It was only last year that a crowded room in Salem, Mass., chuckled as the Rev. Professor Peter J. Gomes of the Memorial Church remarked that the city had erected a statue of “Bewitched” actress Elizabeth Montgomery — an irony as her sole relationship to Salem was her role as a TV witch. Salem’s real hero was, in fact, Caroline Plummer, Gomes declared at a city-sponsored celebration of her life. Plummer, a lesser-known figure by pop culture standards, was one of the two posthumous honorees at the Memorial Church’s annual Commemoration of Benefactors and of the War Dead on Nov. 9.
“There are two new plaques today that join the company of others,” said Gomes, who presided over the ceremony. “They are not dedicated to people who died in wartime,” he continued, “but to two quite extraordinary women.”
Plummer, along with Nannie Yulee Noble, received plaques commemorating their generosity to Harvard. Both were pioneering female philanthropists at a time when few women held much power — or money.
Born in Salem in 1780, Plummer’s fortune came with the death of her brother Ernestus Augustus, a successful merchant with dealings in Russia. The second-eldest of seven children, Plummer outlived her siblings by more than 30 years and was consumed with philanthropic pursuits in Salem and beyond. As a tribute to Ernestus, Plummer established the Plummer Professorship of Christian Morals in 1855 — a position currently held by Gomes.
Nannie Yulee Noble, wife of Harvard alumnus William Belden Noble, was born in Florida in 1856. Her husband, a divinity student and clergyman in the Protestant Episcopal Church, died young, and in 1898, Noble founded The William Belden Noble Lectureship in his memory. The popular lectures have garnered wide acclaim, and Gomes praised Noble for endowing “our serious theological enterprise.”
“We still enjoy her benefaction, and that is why we remember her today and count her and Miss Plummer among our chief benefactors,” said Gomes, who went on to laud Plummer’s good works. “I and all my predecessors rise to call her ‘blessed,’ for without her we wouldn’t be here.”
It was during the celebration in Salem that Gomes was originally struck with the idea to honor her. In his Morning Prayer talk on last year’s All Saints’ Day, which he dedicated to Plummer, he said, “It seemed strange to me to have a memorial to a fictitious television witch yet nothing to a woman who had done so much for [Salem’s] well-being and good reputation,” Gomes said. “I was challenged with the question, ‘Well, has Harvard done anything to honor her?’”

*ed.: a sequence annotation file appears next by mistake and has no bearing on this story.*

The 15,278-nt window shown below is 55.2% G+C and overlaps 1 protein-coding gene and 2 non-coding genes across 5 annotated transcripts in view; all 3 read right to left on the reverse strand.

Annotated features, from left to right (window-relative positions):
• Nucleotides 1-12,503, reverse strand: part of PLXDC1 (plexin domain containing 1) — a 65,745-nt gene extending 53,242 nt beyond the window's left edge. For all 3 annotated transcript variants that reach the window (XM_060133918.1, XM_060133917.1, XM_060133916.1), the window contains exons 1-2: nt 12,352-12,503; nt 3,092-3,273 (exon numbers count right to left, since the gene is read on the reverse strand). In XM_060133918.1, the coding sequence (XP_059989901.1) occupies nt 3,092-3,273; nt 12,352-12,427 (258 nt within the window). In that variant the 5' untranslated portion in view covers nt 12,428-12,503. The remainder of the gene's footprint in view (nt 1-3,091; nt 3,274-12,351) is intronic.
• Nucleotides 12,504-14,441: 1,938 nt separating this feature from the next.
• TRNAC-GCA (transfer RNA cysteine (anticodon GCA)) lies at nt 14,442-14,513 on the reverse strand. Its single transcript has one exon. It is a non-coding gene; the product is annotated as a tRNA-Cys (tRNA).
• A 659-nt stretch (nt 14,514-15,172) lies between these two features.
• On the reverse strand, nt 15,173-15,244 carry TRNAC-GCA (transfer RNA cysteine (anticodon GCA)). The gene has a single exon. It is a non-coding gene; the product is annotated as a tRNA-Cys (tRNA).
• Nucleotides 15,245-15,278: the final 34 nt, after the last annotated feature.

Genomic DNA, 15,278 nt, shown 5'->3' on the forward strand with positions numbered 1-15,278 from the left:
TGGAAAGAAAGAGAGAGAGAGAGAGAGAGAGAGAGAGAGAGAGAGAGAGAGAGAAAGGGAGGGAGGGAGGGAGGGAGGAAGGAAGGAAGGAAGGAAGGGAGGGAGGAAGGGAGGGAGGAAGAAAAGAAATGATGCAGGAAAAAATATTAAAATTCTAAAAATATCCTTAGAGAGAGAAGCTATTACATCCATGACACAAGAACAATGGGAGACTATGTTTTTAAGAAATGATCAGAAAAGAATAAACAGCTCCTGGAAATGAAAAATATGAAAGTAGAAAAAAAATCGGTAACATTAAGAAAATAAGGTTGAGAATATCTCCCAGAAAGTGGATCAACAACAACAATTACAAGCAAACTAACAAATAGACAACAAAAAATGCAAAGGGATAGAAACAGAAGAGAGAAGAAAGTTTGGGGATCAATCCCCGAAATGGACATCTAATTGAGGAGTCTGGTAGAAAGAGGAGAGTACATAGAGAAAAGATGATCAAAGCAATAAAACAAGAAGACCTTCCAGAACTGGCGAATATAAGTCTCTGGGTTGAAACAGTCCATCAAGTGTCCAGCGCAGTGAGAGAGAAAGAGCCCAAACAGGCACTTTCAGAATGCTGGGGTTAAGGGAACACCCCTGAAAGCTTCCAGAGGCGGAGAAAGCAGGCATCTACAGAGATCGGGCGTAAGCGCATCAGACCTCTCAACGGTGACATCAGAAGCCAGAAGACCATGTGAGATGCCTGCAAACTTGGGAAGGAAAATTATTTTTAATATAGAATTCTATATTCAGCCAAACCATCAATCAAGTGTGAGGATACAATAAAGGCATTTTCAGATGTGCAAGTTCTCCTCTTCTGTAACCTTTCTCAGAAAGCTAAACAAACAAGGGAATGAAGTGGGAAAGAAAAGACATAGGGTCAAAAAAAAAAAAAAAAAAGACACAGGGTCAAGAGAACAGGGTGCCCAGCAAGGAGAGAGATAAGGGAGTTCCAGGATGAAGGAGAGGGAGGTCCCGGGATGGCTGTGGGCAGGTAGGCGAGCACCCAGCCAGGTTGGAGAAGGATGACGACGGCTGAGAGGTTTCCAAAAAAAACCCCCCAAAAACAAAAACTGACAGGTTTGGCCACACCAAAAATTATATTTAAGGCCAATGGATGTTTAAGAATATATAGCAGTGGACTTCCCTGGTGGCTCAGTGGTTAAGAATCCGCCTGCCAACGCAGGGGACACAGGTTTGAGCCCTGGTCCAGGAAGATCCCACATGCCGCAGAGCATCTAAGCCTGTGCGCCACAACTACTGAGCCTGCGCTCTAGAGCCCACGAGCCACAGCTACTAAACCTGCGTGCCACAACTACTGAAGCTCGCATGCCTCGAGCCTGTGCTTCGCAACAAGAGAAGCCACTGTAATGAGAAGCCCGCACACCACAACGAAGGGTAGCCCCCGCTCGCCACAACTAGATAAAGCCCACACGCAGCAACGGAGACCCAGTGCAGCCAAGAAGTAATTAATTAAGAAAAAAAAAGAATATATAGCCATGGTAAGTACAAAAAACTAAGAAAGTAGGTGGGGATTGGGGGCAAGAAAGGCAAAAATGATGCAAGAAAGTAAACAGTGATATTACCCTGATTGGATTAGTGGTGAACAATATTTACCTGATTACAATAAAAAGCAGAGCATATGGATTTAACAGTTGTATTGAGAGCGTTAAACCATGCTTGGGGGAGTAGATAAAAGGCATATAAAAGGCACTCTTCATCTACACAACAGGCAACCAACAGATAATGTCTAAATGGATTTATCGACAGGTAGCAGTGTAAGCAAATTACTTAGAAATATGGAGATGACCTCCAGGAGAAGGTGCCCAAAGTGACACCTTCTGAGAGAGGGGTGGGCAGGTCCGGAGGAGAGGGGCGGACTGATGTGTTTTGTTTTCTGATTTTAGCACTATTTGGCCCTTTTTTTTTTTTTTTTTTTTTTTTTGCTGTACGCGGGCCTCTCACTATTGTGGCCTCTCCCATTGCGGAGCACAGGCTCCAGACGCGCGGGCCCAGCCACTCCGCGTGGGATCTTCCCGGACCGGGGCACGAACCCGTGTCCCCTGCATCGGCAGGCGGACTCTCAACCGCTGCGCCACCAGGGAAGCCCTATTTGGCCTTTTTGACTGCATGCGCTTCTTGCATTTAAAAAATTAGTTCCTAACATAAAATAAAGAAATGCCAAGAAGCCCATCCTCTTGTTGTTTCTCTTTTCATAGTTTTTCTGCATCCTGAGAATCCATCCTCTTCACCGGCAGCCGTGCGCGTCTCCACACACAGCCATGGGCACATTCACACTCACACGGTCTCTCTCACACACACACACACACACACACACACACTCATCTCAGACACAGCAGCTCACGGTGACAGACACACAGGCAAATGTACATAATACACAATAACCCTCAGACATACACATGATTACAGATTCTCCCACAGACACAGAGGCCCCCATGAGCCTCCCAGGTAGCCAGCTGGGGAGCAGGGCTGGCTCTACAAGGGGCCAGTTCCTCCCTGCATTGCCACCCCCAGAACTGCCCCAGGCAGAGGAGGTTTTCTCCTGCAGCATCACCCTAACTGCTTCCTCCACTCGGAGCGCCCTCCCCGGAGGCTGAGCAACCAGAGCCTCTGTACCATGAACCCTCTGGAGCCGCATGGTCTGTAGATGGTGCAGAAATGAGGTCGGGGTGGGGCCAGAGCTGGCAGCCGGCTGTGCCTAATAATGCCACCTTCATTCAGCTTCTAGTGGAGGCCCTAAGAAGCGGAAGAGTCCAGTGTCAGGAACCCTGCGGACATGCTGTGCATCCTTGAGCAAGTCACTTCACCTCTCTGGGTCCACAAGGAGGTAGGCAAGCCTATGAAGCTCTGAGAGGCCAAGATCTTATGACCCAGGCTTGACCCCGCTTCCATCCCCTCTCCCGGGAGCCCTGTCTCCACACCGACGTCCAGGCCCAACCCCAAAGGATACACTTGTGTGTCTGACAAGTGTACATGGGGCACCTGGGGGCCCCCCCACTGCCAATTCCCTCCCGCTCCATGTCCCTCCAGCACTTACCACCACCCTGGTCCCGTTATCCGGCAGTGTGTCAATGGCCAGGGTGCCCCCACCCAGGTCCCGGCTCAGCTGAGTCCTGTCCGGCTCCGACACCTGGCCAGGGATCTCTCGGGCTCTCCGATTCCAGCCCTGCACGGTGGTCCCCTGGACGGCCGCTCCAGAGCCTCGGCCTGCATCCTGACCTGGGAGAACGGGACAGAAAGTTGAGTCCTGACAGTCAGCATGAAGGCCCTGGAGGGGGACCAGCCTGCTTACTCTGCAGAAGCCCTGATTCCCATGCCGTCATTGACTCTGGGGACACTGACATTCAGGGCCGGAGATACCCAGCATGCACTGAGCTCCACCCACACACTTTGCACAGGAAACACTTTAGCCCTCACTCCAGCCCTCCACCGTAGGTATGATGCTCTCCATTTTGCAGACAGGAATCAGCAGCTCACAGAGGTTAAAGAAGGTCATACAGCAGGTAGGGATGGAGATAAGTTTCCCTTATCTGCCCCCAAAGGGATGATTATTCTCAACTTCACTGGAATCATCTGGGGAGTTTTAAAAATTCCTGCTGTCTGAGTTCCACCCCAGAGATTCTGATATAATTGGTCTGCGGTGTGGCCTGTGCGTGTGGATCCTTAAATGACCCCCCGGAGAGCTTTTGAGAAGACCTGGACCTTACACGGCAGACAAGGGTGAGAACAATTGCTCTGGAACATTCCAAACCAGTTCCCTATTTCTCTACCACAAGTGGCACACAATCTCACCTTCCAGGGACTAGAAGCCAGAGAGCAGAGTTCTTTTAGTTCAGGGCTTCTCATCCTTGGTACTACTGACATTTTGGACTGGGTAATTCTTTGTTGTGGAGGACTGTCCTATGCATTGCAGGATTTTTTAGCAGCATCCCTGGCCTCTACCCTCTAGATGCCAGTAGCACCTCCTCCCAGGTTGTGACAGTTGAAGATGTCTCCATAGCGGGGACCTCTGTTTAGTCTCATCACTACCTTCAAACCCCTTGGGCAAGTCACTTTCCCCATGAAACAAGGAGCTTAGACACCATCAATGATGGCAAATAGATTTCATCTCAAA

Gomes resolved that “as soon as I can manage it” the next tablet erected would be to Plummer, “whose far-sighted generosity has secured the ministry of this church.”
With Noble as the second woman elected for a plaque, a rare and memorable occasion was marked. “We are one of the few institutions at Harvard whose foundations are feminine,” Gomes noted.
The stone plaques bear grateful remembrance to Plummer and Noble, more than a century after their remarkable deeds made them saints in the eyes of Gomes. “A good definition of a saint,” he explained, “is not that he or she is a perfect person, but that he or she does, and is witness to, God’s work in the world.”
With names carved in gold, Gomes has fulfilled the promise he made one year ago, redeeming the lost legacy of Caroline Plummer, his professorship’s benefactress.
“Before you leave the church you will see the two new plaques on the western wall,” Gomes told his audience, “ … and you will have seen that at long last we are paying attention to Caroline Plummer of Salem, Mass., and to Nannie Yulee Noble of Washington, D.C.”